The Link Between Food Reduction and Hip Dysplasia
What Is Hip Dysplasia?
According to the AKC in normal dogs, "The hip joint functions as a ball and socket. In dogs with hip dysplasia, the ball and socket do not fit or develop properly, and they rub and grind instead of sliding smoothly. This results in deterioration over time and an eventual loss of function of the joint itself". There are a few contributing factors to canine hip dysplasia. Genetics, how fast dogs grow, exercises and being overweight are all contributors.
What Is The Study?
In a study conducted by Nestle Purina 48 Labrador Retriever puppies from 7 litters were gathered and split into two groups: the unrestricted eater group and the restricted eater group, which was fed 25% less than its counter-group. The 7 litters/partner puppies were then monitored, x-rayed and watched at random times throughout their entire lives.
According to Purina Research, "Prevalence of radiographic evidence of hip joint osteoarthritis in all dogs increased linearly throughout the study, from an overall prevalence of 15% at 2 years to 67% by 14 years. Restricted-fed dogs had lower prevalence and later onset of hip joint osteoarthritis. Median age at first identification of radiographic evidence of hip joint osteoarthritis was significantly lower in the control-fed group (6 years), compared with the restricted-fed group (12 years)", the study states.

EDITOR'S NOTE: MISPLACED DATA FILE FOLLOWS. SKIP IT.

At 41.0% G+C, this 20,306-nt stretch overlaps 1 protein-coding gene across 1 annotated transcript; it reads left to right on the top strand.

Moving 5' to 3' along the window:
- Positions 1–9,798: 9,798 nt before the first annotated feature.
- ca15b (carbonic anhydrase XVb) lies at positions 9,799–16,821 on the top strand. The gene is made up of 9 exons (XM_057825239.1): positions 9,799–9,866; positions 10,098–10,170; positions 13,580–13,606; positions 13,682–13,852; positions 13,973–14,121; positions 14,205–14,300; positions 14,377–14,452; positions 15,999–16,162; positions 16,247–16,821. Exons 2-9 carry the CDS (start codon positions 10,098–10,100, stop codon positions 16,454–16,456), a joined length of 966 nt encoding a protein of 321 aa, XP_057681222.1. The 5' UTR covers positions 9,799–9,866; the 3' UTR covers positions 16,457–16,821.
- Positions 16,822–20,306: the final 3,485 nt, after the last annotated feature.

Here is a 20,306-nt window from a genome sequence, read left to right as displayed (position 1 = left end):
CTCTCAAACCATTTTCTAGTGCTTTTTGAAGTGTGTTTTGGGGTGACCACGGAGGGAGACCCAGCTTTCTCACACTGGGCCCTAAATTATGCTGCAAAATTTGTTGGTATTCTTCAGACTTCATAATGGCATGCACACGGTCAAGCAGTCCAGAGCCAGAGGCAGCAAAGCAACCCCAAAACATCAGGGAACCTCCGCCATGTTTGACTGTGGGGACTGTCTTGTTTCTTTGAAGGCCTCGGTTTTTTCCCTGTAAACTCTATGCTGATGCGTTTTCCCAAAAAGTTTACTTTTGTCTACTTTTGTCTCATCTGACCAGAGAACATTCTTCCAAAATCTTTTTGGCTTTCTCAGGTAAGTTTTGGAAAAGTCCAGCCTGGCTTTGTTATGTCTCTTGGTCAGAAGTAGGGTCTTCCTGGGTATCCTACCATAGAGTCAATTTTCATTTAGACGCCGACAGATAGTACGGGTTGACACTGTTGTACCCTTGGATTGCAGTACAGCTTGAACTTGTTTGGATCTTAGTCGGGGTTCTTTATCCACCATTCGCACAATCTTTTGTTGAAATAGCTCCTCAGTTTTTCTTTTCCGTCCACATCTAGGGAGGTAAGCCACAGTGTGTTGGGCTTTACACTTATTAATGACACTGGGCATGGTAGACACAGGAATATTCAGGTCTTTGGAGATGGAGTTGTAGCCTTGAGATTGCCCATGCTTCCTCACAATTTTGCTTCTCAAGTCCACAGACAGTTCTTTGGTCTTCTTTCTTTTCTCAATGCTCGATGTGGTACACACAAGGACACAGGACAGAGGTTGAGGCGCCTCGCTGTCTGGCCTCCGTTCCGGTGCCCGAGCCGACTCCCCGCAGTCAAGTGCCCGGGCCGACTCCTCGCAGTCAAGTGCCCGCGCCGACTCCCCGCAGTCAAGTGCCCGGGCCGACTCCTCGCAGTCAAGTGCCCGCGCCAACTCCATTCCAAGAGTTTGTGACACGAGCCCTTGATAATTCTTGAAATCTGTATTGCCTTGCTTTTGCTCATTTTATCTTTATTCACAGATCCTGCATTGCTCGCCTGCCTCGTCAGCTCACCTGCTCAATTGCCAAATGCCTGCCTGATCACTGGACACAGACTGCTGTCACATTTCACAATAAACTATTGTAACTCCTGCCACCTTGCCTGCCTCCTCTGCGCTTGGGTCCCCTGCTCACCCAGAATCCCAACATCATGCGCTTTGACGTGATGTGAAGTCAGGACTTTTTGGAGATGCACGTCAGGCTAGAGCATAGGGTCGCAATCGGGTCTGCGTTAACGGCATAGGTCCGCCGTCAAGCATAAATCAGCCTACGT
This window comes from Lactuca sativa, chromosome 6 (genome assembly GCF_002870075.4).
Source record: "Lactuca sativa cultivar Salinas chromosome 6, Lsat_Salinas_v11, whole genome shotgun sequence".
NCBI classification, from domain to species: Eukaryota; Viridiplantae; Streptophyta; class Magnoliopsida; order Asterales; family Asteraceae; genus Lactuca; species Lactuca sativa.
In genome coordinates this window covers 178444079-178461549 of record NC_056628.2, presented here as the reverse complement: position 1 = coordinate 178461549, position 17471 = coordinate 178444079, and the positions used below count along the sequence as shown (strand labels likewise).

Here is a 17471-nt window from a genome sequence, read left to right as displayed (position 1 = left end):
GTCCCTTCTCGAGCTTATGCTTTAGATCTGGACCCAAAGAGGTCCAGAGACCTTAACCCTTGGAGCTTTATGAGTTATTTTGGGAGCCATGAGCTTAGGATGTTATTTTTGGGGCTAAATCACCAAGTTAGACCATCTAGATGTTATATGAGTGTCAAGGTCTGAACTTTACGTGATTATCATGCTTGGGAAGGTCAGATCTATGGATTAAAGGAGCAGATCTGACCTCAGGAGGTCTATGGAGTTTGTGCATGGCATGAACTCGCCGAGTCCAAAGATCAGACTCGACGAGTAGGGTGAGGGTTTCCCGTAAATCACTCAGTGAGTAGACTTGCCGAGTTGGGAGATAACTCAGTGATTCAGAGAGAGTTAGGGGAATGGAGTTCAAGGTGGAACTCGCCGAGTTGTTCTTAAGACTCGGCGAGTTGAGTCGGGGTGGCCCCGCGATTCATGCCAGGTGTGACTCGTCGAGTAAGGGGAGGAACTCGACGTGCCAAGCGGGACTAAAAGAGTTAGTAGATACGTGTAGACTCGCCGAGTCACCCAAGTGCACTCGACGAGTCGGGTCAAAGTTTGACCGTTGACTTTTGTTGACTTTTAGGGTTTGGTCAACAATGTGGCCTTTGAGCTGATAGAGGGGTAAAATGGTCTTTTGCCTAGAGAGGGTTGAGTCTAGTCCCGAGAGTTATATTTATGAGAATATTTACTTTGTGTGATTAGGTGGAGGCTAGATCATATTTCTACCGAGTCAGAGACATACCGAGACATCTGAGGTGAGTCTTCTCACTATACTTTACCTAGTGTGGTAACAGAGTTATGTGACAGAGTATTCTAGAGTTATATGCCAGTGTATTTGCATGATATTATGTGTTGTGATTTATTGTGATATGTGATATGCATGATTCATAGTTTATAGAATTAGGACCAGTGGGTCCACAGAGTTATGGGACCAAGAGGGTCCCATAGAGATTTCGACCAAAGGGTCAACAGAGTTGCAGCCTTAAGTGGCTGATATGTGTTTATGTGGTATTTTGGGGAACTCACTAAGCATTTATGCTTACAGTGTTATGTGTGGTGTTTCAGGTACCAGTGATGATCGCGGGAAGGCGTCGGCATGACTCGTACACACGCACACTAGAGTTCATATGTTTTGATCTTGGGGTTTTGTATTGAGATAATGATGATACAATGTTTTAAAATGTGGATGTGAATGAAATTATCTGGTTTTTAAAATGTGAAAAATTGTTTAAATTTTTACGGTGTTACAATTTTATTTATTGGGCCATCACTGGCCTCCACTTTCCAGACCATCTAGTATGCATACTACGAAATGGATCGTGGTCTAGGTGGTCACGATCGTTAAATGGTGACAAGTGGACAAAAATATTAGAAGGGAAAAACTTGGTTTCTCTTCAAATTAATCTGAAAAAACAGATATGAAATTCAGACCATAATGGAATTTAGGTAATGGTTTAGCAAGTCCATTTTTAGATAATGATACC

What Does This Mean?
Simply put, according to the Institute of Canine Biology, "Dogs that were fed less had dramatically lower incidence of hip dysplasia". Restricting and limiting feeding of puppies into adolescence and into adulthood prevented the development of hip joint osteoarthritis in this particular group of Labradors. A 25% reduction in food intake helped these dogs stay healthy for longer, delaying painful osteoarthritis and prolonging their quality of life.
Heavier dogs had worse hips, the results were as clear as day.
Nearly 56 percent of dogs are considered overweight or obese, according to the Association for Pet Obesity Prevention’s most recent survey. Additionally, hip dysplasia is considered one of the most derailing and common diseases in the orthopedic world. It has the capacity to cripple your dog both hypothetically and physically if action is not taken.
Luckily, we can help our dogs lose the weight they need to lose and increase their quality of life. There are many exercises that specifically help dogs with muscle building and fat loss. Additionally, there are resources and tips for you and your dog on the health and weight loss journey, such as calorie counting and picking the correct type of treats. Lastly, make sure to check out the Pet Obesity Prevention website, which is full of great tips and information.
If you are interested in learning more about Giant and Large Breed Hip Dysplasia and general health, make sure to check out The Institute of Canine Biology. And lastly, as always, if you’re interested in additional information or advice about Hip Dysplasia, be sure to check out our instagram where we link helpful articles from veterinarians and research journals. From helpful studies about feeding to training to health, we believe in finding the many resources available from veterinarians to help you and your big dog!
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